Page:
I am typing and nursing at this very moment. I realized I never wrote the story of my daughter’s birth. I write because I love it, but also because I believe it is important to share our stories. My favorite books are ones of challenge, adventure, and strength. And the story of the birth of my daughter is all of those things. When we share our journey we help empower each other.
If you know me or have been following my blog, you know that at 29 weeks pregnant, a week before I was supposed to move to Portugal, my midwife found a problem. My uterus was measuring 6 weeks too small. I was sent to a high risk doctor. After an ultrasound and fetal non stress tests, I was told I couldn’t fly, put on strict bed rest, informed that likely I would be delivering early, and that my baby would need intensive care. My placenta was not functioning properly. My daughter had severe asymmetrical IUGR.
At that point, I didn’t even have a place to live, my life was packed in suitcases, and my sweetheart was far across the sea. Frozen in shock, I almost lost what is left of my sanity. Ha! Luckily a dear friend offered her home, her support, her love.
Physically, emotionally, and mentally, bed rest is terribly painful. Add waiting in limbo, knowing there is a problem with your baby, and it is real torture.
There were many incredible people in my life that really helped me through that time. One of them was my doula, a massage therapist, a single mother, a kundalini yoga practitioner, a dancer, and an amazing healer. She is a ‘Wise woman’. Through rituals, body work, chanting, and real magic, she helped me dig up strength I didn’t know I had. She was so supportive during my pregnancy, my labor, and postpartum. Friendship and the power of love. I highly recommend having a doula. It makes such a difference.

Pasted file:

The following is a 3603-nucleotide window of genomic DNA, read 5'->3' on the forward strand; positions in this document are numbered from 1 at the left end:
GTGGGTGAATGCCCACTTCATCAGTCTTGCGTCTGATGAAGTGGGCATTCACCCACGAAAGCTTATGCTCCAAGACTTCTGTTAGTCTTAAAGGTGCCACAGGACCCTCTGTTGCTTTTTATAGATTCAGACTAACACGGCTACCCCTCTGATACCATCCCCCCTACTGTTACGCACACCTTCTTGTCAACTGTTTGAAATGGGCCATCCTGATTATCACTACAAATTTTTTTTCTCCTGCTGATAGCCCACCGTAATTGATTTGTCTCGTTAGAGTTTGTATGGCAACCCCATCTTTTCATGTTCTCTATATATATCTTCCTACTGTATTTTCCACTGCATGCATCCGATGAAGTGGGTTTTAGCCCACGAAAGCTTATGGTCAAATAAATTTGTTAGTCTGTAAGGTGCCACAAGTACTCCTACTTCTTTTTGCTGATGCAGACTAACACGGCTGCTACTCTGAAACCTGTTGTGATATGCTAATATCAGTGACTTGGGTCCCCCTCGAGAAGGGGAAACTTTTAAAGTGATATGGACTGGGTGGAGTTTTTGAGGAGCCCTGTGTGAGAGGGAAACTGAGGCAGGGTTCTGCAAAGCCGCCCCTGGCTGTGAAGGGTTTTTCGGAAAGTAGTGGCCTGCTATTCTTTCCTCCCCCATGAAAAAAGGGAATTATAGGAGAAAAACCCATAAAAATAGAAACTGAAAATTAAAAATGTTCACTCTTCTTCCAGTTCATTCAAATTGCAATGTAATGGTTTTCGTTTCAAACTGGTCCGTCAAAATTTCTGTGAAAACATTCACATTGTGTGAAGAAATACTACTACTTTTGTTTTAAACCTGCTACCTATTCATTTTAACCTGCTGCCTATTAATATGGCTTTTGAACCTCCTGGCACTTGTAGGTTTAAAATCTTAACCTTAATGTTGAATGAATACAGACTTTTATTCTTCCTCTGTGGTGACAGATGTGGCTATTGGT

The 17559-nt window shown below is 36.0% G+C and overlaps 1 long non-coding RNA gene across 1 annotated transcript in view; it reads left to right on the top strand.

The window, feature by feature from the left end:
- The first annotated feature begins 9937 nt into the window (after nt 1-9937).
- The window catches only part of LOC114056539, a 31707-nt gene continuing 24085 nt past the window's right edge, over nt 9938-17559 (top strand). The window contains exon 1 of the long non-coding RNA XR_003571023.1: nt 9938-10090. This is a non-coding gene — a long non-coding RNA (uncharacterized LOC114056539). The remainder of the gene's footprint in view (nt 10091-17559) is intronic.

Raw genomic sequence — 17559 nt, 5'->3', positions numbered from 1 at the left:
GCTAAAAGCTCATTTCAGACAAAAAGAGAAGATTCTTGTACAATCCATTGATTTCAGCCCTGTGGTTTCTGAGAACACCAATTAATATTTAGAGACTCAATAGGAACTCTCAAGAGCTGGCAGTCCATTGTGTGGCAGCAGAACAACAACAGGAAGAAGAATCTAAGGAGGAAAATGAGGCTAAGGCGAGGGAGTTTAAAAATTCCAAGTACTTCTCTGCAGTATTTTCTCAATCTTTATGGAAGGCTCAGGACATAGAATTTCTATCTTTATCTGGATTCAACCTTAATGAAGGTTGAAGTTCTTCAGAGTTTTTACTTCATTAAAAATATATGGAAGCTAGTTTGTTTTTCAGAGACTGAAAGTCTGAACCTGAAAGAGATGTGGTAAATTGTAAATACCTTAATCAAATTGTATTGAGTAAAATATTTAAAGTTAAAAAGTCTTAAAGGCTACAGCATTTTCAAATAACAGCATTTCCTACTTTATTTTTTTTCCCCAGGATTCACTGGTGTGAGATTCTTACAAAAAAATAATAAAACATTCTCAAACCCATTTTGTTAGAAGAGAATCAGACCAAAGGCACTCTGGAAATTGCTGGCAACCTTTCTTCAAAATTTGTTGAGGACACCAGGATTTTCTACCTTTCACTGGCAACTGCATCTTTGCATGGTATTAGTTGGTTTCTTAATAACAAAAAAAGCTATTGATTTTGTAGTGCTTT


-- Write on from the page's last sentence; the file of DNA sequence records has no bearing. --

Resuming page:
Fast forward to 33 weeks pregnant; Amniotic fluid was low. 2 failed fetal non-stress tests. Baby was off the growth chart small, sliding further and further down. I sat outside the door to the Drs. Office listening, while two doctors loudly debated what to do with my case. I knew what they were talking about. I had read every article I could find about IUGR… From the worst scenarios to the best. I have a friend, a Florida midwife who I often talked to regarding my pregnancy. She gave me advice and good questions to ask the Dr. I was terribly afraid. Finally, the high risk doctor came out and explained that my situation was very complicated. We were on a tight rope. Deliver early and risk organ failure, or continue close monitoring and wait, until we could wait no more.
It was decided we would wait. Fetal non-stress tests 3 times a week. Cord flow was checked once a week. The Dr’s instructions “Lay on your left side, eat, drink, rest, do fetal kick counts, and go straight to the Emergency room if you don’t feel movement. “ Days were long, minutes were like hours, my body hurt. When there was no fetal movement, fear struck intensely. Anxiety was high, there many tears.
Regardless of eating all day, my belly was small. I remember getting on the elevator, and having a well intentioned woman say to me, “I am really good at guessing how far along someone is in their pregnancy, let me guess, 24 weeks?” I was 35 weeks. I held back my tears and offered a fake smile.
At 36 weeks, a friend of mine, A Buddhist Lama from India, came to Florida and blessed my baby. He did a healing ritual. It was powerful. I will never forget that experience. White Tara. Afterwards, he talked to my baby, and then he said to me with a smile, “Don’t worry, sometimes a very small baby makes the delivery easier and faster.”
At 36 weeks and 4 days, I was told we could wait no more. I was instructed to go home, pack my bag, and that I would be induced the next day. My friend came over and we made a belly cast. She told me with sadness and concern in her eyes, that whatever happened, I had the strength to get through it. We both cried. As painful as it was, I knew she was right. Whatever fate had in store, the time had come, no more limbo.